So now, the total momentum in the x direction is $$ p_x = m v_x + q A_x = m v \sin\left(\frac{q B}{m} t \right) + q (- B ) \frac{mv}{q B} \sin \left(\frac{q B}{m} t\right) = 0$$ so it is conserved. However, the total momentum $p_y$ is NOT conserved, because $\mathbf{A}$ is not symmetric under $y$ translations.

For an other, yet perfectly acceptable choice of $\mathbf{A}$,

$$ \mathbf{A} = B(0, x, 0) $$ then $p_y$ would be conserved but $p_x$ would not be.

So, at the end of the day, this modification to the momentum allows for it to be conserved when $\mathbf{A}$ has a symmetry, but there's still an ambiguity because it matters what you take $\mathbf{A}$ to be.

Edit: Noether's theorem is actually very simple in this case. It's actually just the Euler Lagrange equation. For a position $q_i$ (when $i = 1,2,3$ we have $q_i$ is $x,y,z$) the Euler Lagrange equation of motion is just

$$ \frac{d}{dt} \Big( \frac{\partial L}{\partial \dot q_i} \Big) - \frac{\partial L}{\partial q_i} = 0. $$ Namely, when we have a translational symmetry in the $q_i$ direction $$ \frac{\partial L}{\partial q_i} = 0 $$ (when $L$ doesn't depend on $q_i$) the Euler Lagrange equation implies we have momentum conservation in the $i$th direction: $$ \frac{d}{dt} \Big( \frac{\partial L}{\partial \dot q_i} \Big) = \dot p_i = 0. $$

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  • $\begingroup$ In the given field and coordinate system, kinematic momentum components $mv_x,mv_y$ are not conserved, and neither are canonical momentum components $p_x,p_y$, in general. The canonical momenta $p_x,p_y$ are only conserved in special cases where the vector potential is chosen conveniently to produce such conservation. So its an artifact of gauge choice, physical situation allows both $p_x,p_y$ being conserved and not being conserved. $\endgroup$ Commented Jul 19, 2022 at 2:14
  • $\begingroup$ > "$m\mathbf v$ is not conserved, even though our system has translational symmetry! What's going on?" -- Here you are, I think, confusing symmetry of the magnetic field $\mathbf B$ wrt translations in $x$ or $y$ direction, with symmetry of the Lagrangian with respect to translations in $x$ or $y$ direction. The former is present, but the latter is not present except in special cases you pointed out (vector potential being constant in direction $x$, or $y$). The Noether theorem is concerned with symmetries of action, or Lagrangian, thus here vector p. A. Not with symmetries of $\mathbf B$. $\endgroup$ Commented Jul 19, 2022 at 2:20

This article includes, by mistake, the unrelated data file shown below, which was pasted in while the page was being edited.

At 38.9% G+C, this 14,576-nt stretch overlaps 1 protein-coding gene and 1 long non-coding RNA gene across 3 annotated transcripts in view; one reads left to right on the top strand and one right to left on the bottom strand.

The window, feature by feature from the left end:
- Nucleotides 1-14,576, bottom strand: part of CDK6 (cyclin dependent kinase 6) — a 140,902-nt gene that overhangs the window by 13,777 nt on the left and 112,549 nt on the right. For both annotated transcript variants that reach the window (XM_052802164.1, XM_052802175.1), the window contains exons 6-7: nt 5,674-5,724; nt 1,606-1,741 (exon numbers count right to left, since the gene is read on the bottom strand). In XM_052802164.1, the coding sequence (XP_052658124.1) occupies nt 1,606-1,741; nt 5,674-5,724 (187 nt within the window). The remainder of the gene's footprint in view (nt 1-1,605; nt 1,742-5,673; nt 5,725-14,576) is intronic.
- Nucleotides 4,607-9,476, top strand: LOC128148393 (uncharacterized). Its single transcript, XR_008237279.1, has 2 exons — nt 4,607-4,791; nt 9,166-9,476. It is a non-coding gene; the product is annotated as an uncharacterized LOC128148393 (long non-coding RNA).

• $\begingroup$ $\mathbf{A}$ appears in the action, and if $\mathbf{A}$ has a translational symmetry then the corresponding momentum is conserved. I agree that the symmetries of $\mathbf{A}$ are gauge dependent. OP's question was of the form "what is intuition for this definition of momentum" and I decided to approach this question from the perspective of Noether's theorem. My answer explicitly only refers to symmetries of $\mathbf{A}$, not $\mathbf{B}$. $\endgroup$ Commented Jul 20, 2022 at 1:59
  • $\begingroup$ My point is the answer is misleading, because the relation between canonical momentum and kinetic momentum is true irrespective of whether the vector potential is chosen by us with a particular symmetry implying conservation, or not. $\endgroup$ Commented Jul 20, 2022 at 3:21